39-41 Edge Street, Northern Quarter, Manchester, M4 1HW
When this bar opened it confirmed what every cultural hawk suspected all along: that the Northern Quarter was slowly, but surely, turning into a little piece of Shoreditch, London. This Hoxton import has been a massive success; daft Hoxton Fin haircuts are most definitely optional, thankfully. Inside its cool, spacious and relatively comfy, especially if you get the big puffy sofas. Cocktails are what this bar made its reputation on and while the last couple of times we've been in have not been up to previous standards they still score highly, if, and that's a big if, you get the right member of staff. The food is reasonable and downstairs it's a got a more private area with its own bar and the only toilets in the whole venue, which was a major oversight as far as we're concerned because this space could have been amazing for private parties if everyone else in the bar didn't have to use it as a thoroughfare for the bog.
Smithfield Market, Thomas Street, Northern Quarter, Manchester, M4 1BD
0161 839 7195
If you can get through the front door at weekends, you might have to elbow a few Deansgate Locks rejects out the way before you wet your lips and that in itself speaks volumes for the success of this little cocktail bar. Some say Socio Rehab serve the best cocktails in the city and to be fair they're not far off. The staff are connoisseurs of the mixology and drinks weigh in at a pretty standard rate of £6 a pop. If you want to go and beat the rush, why not try a weekday evening when the place is quieter, you'll get more attention from the staff and you can work your way through the menu at your own pace.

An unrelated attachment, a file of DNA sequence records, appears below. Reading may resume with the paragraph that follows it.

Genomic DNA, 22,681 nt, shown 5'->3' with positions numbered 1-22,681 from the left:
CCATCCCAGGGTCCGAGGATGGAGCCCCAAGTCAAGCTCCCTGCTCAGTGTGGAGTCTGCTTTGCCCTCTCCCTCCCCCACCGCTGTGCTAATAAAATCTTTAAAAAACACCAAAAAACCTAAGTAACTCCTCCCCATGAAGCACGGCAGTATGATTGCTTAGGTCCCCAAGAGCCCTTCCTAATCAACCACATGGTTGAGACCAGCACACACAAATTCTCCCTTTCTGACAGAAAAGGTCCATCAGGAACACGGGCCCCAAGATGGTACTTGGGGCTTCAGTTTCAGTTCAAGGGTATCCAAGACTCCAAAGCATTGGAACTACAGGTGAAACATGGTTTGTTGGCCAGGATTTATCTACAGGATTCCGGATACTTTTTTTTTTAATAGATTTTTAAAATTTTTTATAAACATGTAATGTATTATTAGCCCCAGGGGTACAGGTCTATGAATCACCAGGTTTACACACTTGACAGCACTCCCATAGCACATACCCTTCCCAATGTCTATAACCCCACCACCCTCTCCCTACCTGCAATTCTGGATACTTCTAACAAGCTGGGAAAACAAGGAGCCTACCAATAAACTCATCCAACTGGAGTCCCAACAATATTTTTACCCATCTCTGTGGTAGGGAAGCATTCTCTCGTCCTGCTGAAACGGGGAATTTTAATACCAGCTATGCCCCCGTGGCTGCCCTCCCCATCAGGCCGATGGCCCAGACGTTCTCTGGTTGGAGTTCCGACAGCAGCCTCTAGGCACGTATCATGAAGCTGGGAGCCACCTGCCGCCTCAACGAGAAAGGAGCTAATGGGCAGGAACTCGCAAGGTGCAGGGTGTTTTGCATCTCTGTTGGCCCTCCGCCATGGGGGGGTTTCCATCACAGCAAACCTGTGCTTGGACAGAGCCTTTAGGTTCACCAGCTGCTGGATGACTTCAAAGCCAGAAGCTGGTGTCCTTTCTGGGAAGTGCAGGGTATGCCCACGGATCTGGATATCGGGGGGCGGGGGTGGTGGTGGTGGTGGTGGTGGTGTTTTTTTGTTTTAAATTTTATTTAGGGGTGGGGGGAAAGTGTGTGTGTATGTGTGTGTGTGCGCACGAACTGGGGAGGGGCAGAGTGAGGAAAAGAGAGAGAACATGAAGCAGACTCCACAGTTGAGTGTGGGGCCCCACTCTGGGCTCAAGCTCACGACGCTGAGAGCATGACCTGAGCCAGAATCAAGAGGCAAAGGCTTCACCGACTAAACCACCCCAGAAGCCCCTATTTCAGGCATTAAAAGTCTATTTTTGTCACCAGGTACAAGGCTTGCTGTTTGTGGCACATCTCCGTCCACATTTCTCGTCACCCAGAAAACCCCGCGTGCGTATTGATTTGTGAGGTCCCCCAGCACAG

Edge Street, Northern Quarter, M4 1HQ
0161 832 4529
Contender for the smallest bar in Manchester, Rodeo, trades on its tequila-themed image, so that means girls and guys in sombreros, frosted tequila cocktails, nachos for nibbles and a faux-saloon style swinging toilet door. We've had some really good nights drinking in here and we've always been very well treated by the staff. Again, if you're going at weekends and arriving late, expect to form a cue or wait for a while to get a drink.